From classical pianists and guitarists to the quiet saxophone, Anguilla delivers up diverse options including reggae, steel drums and calypso bands. Publications listing the various events are available with the Anguilla Tourist Board, as well as most resorts. Most resorts and hotels also offer evening entertainment programs, while local hot spots offer the opportunity to dance to Caribbean tunes. There is music and entertainment available for visitors virtually every night of the week.
Unlike most of its volcanic neighbors, the Caribbean Island of Anguilla is flat coral with a generally arid climate. The mean temperature is around 80°F and the average rainfall is about 35 inches annually. Sunshine and turquoise waters throughout the year make it an ideal island getaway and perfect Caribbean real estate investment location. The flatness of the island allows the cool trade winds to drift over the spectacular beaches, taking away any lingering remnants of humidity. Summer temperatures range from 80°-90°F, while the winter temperatures stay at 75°-85°F, more or less the same through the day and night.
Anguilla Location & Travel
Anguilla is located in the Eastern Caribbean, at 18º North and 63º West, just one short hour east of Puerto Rico and about seven minutes north of Dutch St. Maarten, by air. It is about 20 minutes north from French St. Martin by ferry. Any number of options are available for getting to the island, including flying directly into Anguilla’s Wallblake Airport from Puerto Rico or to St. Maarten, Antigua, St. Thomas or St. Kitts and then taking an easy transfer to Anguilla via flights or ferries. Ferries are quite a popular mode of travel between the Caribbean islands of Anguilla and St. Martin and no reservations are necessary. During the day, especially between 7:30am and 7:00pm, the ferries run at 30-minute intervals and ferry crossings are priced at $12 each way, plus a $3 departure tax. Ferries can also be chartered. Only sixteen miles long and about three miles across at its widest point, the Caribbean Island of Anguilla is quite an easy island to explore on your own. One major roadway runs through it from the east to the west and smaller roads branch off from this major artery. All you have to do is grab a map and head out on your own. It is next to impossible to get lost, but if by chance you do, friendly and helpful islanders are always ready to guide you home. Driving is on the left in Anguilla and the speed limit is 30 mph. You can rent a car with a valid driver’s license from your resident country – a $20 purchase price helps you secure a temporary driver’s license. Well-maintained cars and jeeps are available for rent and car seats for children are also available at rental agencies. To enter the country, you require a Passport and a return or onward ticket. The general dress code is casual, but modest. Short-shorts, bikinis and bra-type tops as well as topless men and women are not welcome in public places. Nude or topless swimming or sunbathing is strictly forbidden.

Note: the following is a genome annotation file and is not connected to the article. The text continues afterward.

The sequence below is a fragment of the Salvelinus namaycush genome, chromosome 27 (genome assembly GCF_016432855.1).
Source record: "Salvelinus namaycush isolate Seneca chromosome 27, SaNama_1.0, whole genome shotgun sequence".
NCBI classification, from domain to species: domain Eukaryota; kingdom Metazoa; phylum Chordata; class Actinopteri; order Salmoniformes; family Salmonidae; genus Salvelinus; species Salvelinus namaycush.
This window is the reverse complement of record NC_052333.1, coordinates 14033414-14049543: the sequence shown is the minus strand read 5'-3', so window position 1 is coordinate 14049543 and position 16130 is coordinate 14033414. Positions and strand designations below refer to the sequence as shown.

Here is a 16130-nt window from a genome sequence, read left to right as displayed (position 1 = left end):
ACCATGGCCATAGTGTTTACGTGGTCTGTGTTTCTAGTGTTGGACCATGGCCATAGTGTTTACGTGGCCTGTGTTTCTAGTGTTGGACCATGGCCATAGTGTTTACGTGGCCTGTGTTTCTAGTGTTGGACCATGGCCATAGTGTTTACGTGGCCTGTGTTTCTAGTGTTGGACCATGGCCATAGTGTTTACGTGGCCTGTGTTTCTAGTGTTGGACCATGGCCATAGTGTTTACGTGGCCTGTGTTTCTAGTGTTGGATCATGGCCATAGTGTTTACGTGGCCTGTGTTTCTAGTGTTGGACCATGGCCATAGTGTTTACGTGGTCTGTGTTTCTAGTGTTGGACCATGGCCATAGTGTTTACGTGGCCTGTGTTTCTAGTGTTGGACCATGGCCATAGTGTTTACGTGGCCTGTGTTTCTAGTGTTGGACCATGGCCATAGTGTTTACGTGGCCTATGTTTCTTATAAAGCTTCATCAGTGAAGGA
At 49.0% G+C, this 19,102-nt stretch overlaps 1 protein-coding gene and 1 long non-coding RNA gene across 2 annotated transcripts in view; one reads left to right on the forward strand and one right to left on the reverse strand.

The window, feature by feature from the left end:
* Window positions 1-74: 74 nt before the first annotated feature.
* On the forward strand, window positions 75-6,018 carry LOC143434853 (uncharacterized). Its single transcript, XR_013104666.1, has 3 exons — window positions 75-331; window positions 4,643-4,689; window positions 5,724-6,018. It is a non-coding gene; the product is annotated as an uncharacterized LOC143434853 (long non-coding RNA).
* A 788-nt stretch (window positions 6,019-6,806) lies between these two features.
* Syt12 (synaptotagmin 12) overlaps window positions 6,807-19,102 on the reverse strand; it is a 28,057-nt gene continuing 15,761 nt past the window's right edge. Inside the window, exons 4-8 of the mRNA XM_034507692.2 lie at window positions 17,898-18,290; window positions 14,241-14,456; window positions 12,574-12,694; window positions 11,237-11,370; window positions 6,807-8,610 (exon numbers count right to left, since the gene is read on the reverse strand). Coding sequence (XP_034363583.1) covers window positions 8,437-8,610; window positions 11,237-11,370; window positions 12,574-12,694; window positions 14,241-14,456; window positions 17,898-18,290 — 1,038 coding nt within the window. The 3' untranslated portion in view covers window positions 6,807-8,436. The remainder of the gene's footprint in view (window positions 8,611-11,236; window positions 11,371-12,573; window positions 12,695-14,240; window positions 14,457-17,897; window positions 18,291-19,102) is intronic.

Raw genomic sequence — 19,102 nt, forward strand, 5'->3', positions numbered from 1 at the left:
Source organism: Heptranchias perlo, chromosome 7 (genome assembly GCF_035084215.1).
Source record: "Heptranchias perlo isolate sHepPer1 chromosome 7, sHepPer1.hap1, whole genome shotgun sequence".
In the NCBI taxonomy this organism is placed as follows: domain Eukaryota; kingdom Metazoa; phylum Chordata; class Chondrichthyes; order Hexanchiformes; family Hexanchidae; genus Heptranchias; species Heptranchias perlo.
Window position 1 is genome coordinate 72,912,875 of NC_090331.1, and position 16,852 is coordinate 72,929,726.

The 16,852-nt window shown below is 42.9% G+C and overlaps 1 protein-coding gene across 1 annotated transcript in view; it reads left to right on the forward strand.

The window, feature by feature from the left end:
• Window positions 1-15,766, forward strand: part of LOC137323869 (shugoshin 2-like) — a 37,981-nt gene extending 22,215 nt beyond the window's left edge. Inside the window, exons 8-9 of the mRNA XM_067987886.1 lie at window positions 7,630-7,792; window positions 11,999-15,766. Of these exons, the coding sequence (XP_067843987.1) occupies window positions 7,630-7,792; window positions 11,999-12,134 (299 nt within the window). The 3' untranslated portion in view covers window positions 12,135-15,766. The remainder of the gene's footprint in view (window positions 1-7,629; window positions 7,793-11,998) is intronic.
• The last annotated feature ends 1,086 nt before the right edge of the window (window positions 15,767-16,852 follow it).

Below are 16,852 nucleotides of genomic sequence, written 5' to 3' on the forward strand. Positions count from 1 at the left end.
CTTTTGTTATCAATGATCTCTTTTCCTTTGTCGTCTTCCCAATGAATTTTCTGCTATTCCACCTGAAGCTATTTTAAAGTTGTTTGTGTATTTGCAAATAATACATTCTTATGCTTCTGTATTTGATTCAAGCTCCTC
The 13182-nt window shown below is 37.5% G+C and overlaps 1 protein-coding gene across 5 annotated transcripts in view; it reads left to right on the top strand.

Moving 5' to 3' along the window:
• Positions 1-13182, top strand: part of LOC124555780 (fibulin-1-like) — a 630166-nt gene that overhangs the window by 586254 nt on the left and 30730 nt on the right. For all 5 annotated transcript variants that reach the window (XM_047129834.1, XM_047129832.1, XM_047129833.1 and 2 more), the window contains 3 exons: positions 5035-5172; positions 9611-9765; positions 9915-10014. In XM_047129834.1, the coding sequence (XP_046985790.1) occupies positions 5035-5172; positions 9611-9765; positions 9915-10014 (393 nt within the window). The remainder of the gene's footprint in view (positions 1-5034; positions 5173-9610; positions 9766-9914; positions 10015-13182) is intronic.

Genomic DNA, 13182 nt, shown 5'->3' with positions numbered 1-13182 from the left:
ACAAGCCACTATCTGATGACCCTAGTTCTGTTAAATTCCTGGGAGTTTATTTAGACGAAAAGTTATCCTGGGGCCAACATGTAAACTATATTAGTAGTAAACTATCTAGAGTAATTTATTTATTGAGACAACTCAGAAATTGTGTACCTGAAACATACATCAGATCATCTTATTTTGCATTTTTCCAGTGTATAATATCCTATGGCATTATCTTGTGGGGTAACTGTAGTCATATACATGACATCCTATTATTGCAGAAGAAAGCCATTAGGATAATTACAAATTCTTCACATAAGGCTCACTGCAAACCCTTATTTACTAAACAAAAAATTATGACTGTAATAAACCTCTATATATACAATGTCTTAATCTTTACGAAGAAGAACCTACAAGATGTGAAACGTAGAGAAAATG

Anguilla Culture and History
About 4,000 years ago, Anguilla was a lush island discovered by Amerindian tribes. The Arawak, with their beliefs based on the sun and moon and two sacred caverns, left ample evidence of their existence on the island. In fact, the Fountain cave site is the most intact ceremonial site from the period in all of the Eastern Caribbean. Anguilla was colonized by English settlers from St. Christopher in 1650 and has remained a British territory since then. In 1967, the British possessions of Anguilla, St. Kitts (St. Christopher) and Nevis were united to form the self-governing state of St. Kitts–Nevis–Anguilla, which was a part of the West Indies Associated States. A few months later, Anguilla declared its independence from the federation. In July 1971, Anguilla became a dependency of Britain and a new constitution for Anguilla, effective in 1976, came into being, providing for separate administration and a government composed of elected representatives.
Art Gallery Tours and Museum Tours are available to give a better idea of the diverse cultural trends in Anguilla. The presence of ancient Amerindian settlements and the rich European colonization, right up to the 1967 revolution are woven into the colorful tapestry of Anguillan life and passed on from generation to generation with considerable pride. Local holidays and festivals are based on historical events. The spectacular display of culture during the Summer Festival begins on August Monday at 5am, with a daybreak jam in the streets. Dancing, various competitions, fairs, costumes and parades are the attractions in the evenings. Days are filled with beach picnics and boat racing, which is Anguilla’s national sport.
Coat of Arms
Motto “Strength and Endurance” Anthem “God Save the Queen” National Song – God Bless Anguilla Capital The Valley Official Languages English Government HM Queen Elizabeth II Governor Andrew George Chief Minister Osbourne Fleming British Overseas Territory Established in 1980 Area Total 102 km2 (220th) 39.4 sq mi Water Negligible Population 2006 Estimate: 13,477 (212th) Density 132 /km² 342 /sq mi GDP (PPP) 2004 Estimate Total $108.9 million Per Capita $8,800 (not ranked) Currency East Caribbean Dollar (XCD) Time Zone (UTC-4) Internet TLD .ai Calling Code +1-264
Anguilla Island Map